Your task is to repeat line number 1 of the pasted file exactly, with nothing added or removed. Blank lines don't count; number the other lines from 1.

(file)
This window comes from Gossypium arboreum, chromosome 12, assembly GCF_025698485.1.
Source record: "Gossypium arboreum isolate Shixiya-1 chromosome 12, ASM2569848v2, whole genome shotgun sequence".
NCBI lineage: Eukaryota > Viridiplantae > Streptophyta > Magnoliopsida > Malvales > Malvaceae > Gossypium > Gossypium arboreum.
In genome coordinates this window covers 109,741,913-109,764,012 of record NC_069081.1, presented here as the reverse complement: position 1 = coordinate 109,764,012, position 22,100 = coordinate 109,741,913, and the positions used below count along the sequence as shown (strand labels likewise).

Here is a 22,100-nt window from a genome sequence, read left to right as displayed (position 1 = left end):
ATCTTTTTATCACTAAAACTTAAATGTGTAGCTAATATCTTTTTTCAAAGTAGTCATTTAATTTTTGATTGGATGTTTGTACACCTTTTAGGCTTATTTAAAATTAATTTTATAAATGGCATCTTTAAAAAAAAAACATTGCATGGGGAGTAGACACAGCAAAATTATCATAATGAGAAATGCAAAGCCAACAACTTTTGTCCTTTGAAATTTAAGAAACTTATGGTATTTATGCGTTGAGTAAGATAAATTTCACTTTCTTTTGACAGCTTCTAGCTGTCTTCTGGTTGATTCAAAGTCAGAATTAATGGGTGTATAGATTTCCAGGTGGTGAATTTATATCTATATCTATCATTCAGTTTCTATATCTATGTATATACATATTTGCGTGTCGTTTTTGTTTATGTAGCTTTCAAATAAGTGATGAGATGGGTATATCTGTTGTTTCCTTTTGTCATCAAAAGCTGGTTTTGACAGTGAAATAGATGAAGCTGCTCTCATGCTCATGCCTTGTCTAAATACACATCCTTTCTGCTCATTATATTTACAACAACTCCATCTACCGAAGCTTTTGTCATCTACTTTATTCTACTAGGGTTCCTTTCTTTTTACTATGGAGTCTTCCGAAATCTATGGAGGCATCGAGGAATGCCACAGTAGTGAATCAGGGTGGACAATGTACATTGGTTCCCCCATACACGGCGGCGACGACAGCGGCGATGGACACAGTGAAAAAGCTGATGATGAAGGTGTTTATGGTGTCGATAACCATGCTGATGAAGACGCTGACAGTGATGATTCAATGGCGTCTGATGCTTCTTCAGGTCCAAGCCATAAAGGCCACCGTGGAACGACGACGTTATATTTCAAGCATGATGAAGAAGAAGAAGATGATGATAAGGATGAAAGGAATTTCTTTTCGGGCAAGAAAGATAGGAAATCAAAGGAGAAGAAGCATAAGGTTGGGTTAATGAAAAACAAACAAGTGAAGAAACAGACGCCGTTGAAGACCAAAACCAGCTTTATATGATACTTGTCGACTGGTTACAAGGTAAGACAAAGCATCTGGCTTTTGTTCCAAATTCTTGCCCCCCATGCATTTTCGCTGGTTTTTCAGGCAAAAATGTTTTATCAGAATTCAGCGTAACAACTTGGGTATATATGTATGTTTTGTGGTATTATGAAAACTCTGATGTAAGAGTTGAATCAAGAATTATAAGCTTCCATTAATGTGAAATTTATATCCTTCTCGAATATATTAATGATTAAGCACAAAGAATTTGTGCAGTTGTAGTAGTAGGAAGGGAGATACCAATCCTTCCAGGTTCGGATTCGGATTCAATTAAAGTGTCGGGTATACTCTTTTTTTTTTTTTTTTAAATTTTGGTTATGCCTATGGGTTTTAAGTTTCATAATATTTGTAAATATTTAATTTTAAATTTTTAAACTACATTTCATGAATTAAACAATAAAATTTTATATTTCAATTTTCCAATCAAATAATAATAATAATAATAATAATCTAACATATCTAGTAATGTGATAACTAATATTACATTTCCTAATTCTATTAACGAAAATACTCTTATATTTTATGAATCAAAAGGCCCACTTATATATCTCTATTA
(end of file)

This window comes from Gossypium arboreum, chromosome 12, assembly GCF_025698485.1.